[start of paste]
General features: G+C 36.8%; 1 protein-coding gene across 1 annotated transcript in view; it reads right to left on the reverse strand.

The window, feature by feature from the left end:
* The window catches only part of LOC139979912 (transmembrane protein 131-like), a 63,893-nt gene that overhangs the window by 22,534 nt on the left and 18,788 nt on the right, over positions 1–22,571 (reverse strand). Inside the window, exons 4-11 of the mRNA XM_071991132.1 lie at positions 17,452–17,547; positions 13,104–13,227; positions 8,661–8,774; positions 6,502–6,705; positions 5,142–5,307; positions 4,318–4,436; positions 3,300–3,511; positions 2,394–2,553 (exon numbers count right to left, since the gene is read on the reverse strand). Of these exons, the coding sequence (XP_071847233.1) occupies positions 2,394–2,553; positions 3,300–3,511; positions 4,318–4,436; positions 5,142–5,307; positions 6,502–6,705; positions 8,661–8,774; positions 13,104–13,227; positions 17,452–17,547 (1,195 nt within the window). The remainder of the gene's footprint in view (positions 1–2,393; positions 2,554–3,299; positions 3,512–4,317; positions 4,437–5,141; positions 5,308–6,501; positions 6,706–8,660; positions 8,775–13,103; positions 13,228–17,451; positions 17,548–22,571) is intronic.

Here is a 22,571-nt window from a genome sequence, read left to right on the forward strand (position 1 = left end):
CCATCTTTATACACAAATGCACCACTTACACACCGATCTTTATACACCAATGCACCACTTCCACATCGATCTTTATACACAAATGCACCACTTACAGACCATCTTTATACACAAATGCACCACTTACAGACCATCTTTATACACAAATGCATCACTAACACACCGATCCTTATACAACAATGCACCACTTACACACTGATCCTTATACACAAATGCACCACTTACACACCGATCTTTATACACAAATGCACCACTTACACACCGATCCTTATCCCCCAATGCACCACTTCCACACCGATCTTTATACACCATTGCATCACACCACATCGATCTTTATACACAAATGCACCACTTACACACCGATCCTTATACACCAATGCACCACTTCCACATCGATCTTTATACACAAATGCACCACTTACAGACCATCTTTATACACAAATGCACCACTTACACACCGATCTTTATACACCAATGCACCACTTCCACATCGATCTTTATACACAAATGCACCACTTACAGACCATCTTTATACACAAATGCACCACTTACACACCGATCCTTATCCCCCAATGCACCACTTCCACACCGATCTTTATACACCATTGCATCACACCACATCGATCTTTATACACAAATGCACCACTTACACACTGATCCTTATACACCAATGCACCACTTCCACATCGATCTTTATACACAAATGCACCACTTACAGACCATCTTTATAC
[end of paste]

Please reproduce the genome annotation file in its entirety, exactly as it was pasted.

General features: G+C 36.8%; 1 protein-coding gene across 1 annotated transcript in view; it reads right to left on the reverse strand.

The window, feature by feature from the left end:
* The window catches only part of LOC139979912 (transmembrane protein 131-like), a 63,893-nt gene that overhangs the window by 22,534 nt on the left and 18,788 nt on the right, over positions 1–22,571 (reverse strand). Inside the window, exons 4-11 of the mRNA XM_071991132.1 lie at positions 17,452–17,547; positions 13,104–13,227; positions 8,661–8,774; positions 6,502–6,705; positions 5,142–5,307; positions 4,318–4,436; positions 3,300–3,511; positions 2,394–2,553 (exon numbers count right to left, since the gene is read on the reverse strand). Of these exons, the coding sequence (XP_071847233.1) occupies positions 2,394–2,553; positions 3,300–3,511; positions 4,318–4,436; positions 5,142–5,307; positions 6,502–6,705; positions 8,661–8,774; positions 13,104–13,227; positions 17,452–17,547 (1,195 nt within the window). The remainder of the gene's footprint in view (positions 1–2,393; positions 2,554–3,299; positions 3,512–4,317; positions 4,437–5,141; positions 5,308–6,501; positions 6,706–8,660; positions 8,775–13,103; positions 13,228–17,451; positions 17,548–22,571) is intronic.

Here is a 22,571-nt window from a genome sequence, read left to right on the forward strand (position 1 = left end):
CCATCTTTATACACAAATGCACCACTTACACACCGATCTTTATACACCAATGCACCACTTCCACATCGATCTTTATACACAAATGCACCACTTACAGACCATCTTTATACACAAATGCACCACTTACAGACCATCTTTATACACAAATGCATCACTAACACACCGATCCTTATACAACAATGCACCACTTACACACTGATCCTTATACACAAATGCACCACTTACACACCGATCTTTATACACAAATGCACCACTTACACACCGATCCTTATCCCCCAATGCACCACTTCCACACCGATCTTTATACACCATTGCATCACACCACATCGATCTTTATACACAAATGCACCACTTACACACCGATCCTTATACACCAATGCACCACTTCCACATCGATCTTTATACACAAATGCACCACTTACAGACCATCTTTATACACAAATGCACCACTTACACACCGATCTTTATACACCAATGCACCACTTCCACATCGATCTTTATACACAAATGCACCACTTACAGACCATCTTTATACACAAATGCACCACTTACACACCGATCCTTATCCCCCAATGCACCACTTCCACACCGATCTTTATACACCATTGCATCACACCACATCGATCTTTATACACAAATGCACCACTTACACACTGATCCTTATACACCAATGCACCACTTCCACATCGATCTTTATACACAAATGCACCACTTACAGACCATCTTTATAC